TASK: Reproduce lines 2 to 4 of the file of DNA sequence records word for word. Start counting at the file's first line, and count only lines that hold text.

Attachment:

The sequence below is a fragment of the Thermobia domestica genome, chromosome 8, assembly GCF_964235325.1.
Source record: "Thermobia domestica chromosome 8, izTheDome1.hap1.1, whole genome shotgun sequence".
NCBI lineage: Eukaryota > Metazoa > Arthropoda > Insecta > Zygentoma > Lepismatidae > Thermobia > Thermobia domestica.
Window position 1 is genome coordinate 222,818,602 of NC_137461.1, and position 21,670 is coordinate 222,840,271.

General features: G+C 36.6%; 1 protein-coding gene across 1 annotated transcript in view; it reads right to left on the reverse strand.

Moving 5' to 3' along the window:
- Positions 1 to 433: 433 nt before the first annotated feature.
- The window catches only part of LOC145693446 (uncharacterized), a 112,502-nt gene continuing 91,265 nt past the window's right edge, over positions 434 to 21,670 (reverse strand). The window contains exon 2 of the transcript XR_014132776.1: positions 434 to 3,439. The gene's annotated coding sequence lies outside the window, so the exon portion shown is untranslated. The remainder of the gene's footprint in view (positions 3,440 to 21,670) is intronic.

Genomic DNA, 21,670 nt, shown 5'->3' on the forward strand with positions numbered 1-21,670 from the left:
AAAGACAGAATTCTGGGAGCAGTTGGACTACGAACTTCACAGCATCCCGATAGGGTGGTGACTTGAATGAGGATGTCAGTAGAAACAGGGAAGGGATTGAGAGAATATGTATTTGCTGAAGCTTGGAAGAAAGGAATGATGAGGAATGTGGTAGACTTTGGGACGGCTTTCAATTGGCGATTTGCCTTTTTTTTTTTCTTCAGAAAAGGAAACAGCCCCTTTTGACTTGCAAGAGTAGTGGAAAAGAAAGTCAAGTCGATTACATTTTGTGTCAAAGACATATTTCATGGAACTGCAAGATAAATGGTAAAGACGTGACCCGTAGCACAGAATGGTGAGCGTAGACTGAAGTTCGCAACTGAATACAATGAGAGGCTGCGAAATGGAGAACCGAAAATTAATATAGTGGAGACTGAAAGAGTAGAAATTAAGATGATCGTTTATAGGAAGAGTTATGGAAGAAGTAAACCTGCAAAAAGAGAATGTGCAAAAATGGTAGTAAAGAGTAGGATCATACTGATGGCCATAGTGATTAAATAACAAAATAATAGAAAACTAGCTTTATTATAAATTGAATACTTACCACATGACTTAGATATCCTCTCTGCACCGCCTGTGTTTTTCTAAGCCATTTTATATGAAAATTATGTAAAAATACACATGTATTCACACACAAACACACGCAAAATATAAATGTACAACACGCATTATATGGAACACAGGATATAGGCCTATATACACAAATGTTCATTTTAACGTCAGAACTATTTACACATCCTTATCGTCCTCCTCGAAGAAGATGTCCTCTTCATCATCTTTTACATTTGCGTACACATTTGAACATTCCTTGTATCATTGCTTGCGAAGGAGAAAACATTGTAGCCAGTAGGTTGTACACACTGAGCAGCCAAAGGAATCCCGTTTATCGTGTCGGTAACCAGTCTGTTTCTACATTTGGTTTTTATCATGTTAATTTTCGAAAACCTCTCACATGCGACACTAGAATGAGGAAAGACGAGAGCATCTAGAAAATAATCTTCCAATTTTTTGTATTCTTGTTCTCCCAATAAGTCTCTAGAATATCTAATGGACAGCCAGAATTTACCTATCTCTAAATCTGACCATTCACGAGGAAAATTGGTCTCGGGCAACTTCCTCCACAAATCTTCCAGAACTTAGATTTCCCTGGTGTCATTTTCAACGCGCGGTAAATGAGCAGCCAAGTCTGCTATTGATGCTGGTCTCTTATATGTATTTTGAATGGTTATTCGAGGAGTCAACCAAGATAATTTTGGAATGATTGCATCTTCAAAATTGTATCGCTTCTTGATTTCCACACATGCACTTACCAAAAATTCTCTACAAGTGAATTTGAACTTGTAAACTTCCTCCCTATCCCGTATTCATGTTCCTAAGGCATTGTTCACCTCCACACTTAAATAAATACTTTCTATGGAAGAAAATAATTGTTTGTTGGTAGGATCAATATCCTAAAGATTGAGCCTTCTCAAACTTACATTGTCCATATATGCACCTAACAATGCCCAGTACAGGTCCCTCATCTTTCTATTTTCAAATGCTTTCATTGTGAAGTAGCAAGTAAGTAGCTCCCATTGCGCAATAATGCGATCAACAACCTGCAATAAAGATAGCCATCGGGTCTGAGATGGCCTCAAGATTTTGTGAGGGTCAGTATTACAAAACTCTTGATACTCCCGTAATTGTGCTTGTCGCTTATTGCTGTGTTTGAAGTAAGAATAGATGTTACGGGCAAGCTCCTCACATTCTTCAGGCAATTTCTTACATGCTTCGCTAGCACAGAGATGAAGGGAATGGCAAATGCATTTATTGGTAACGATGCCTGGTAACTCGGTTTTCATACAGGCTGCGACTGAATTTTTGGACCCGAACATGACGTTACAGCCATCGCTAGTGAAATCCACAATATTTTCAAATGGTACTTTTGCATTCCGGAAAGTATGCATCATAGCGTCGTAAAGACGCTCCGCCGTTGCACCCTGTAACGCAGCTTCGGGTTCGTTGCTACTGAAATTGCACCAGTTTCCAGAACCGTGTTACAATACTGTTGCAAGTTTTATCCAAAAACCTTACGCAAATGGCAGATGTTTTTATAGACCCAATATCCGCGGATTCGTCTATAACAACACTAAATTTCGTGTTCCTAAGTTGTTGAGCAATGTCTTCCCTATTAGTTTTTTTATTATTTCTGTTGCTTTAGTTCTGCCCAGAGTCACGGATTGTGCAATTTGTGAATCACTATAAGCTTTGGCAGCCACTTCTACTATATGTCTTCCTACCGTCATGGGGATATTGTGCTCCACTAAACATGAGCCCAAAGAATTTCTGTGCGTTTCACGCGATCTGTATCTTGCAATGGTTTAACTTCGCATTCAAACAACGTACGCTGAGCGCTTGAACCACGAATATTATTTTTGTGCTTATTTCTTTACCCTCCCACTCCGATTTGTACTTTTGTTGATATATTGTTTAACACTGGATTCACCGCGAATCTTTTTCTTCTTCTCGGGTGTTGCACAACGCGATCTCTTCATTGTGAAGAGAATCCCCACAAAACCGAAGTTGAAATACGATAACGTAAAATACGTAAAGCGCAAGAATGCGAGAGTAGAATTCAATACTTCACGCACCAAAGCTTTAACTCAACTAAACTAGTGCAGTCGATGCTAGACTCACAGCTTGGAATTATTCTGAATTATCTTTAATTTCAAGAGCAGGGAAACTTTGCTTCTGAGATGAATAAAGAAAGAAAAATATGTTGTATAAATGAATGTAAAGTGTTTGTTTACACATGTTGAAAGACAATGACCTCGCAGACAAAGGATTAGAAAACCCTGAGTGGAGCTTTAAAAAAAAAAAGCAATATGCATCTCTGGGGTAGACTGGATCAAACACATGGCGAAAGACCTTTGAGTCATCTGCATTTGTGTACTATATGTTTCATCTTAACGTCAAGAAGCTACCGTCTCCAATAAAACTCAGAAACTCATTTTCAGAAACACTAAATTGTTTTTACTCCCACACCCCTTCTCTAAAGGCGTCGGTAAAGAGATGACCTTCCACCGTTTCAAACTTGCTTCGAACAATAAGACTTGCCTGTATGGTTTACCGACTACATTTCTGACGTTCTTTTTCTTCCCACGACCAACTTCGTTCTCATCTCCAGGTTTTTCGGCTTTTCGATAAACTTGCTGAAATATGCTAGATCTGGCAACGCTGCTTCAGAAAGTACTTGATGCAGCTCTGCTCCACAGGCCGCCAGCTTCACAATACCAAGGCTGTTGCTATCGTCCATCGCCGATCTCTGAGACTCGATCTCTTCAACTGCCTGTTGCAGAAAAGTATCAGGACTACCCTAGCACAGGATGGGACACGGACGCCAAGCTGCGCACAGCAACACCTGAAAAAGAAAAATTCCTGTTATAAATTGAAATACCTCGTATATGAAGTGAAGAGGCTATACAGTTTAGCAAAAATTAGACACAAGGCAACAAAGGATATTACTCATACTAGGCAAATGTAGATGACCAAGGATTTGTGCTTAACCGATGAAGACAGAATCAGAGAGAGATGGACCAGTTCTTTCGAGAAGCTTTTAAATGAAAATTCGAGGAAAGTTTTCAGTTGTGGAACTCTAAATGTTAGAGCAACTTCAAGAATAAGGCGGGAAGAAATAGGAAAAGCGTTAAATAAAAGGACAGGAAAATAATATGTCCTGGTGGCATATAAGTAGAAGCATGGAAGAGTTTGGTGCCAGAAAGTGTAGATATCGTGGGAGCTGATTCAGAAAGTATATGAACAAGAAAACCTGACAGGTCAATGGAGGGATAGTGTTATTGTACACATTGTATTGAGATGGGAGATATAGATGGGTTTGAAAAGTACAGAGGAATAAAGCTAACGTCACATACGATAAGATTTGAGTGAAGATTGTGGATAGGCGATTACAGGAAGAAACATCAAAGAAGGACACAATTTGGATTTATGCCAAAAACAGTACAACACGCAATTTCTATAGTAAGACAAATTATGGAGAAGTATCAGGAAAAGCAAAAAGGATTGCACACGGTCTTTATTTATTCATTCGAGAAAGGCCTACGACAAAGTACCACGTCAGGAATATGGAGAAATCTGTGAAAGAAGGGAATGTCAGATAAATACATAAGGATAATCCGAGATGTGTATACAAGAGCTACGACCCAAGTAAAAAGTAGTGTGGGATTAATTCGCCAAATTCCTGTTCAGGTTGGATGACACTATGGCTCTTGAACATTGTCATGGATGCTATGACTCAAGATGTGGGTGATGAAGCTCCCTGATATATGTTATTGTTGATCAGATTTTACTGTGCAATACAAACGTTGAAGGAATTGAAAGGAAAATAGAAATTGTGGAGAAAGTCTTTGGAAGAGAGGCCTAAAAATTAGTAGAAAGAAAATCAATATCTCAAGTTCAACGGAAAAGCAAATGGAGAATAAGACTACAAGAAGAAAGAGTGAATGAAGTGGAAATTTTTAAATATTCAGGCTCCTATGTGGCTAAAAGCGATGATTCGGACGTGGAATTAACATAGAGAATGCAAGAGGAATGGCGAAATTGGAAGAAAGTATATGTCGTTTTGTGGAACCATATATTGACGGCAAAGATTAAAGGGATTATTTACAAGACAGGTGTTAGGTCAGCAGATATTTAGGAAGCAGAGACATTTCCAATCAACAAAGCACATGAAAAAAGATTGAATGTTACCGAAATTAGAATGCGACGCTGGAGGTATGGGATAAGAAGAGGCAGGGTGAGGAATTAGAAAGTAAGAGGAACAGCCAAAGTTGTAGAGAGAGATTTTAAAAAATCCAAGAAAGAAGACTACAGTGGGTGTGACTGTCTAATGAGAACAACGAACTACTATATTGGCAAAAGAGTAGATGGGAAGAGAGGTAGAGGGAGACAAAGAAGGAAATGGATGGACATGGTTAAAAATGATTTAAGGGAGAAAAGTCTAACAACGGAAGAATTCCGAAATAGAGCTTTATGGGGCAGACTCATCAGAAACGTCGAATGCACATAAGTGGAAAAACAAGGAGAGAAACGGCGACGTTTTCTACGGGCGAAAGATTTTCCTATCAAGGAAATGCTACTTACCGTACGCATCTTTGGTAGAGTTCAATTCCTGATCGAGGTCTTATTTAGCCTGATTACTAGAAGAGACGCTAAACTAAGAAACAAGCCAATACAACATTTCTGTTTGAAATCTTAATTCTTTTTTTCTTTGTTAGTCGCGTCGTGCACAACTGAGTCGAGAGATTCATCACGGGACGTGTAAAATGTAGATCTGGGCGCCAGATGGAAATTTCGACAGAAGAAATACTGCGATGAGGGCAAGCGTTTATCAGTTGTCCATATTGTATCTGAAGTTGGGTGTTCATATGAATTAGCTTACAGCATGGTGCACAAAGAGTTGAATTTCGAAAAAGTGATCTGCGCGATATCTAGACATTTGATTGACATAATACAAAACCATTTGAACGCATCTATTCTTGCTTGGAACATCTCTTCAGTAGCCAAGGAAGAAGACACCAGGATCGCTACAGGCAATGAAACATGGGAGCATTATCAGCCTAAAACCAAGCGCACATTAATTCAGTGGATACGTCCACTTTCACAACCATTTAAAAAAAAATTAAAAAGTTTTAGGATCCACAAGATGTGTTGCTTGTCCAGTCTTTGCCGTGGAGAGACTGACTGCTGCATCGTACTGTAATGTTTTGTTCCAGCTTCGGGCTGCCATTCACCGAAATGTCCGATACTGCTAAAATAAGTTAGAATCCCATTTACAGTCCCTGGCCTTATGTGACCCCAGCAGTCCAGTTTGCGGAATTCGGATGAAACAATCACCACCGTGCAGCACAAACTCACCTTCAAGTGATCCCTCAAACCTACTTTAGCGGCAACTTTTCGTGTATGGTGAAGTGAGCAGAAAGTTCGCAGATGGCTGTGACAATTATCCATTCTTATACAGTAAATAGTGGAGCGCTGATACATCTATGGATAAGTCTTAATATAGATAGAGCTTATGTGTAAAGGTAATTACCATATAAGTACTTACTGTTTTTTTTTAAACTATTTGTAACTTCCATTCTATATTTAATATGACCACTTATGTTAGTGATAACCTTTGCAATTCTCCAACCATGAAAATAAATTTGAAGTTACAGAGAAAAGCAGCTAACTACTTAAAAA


Source record: "Thermobia domestica chromosome 8, izTheDome1.hap1.1, whole genome shotgun sequence".
NCBI lineage: Eukaryota > Metazoa > Arthropoda > Insecta > Zygentoma > Lepismatidae > Thermobia > Thermobia domestica.
Window position 1 is genome coordinate 222,818,602 of NC_137461.1, and position 21,670 is coordinate 222,840,271.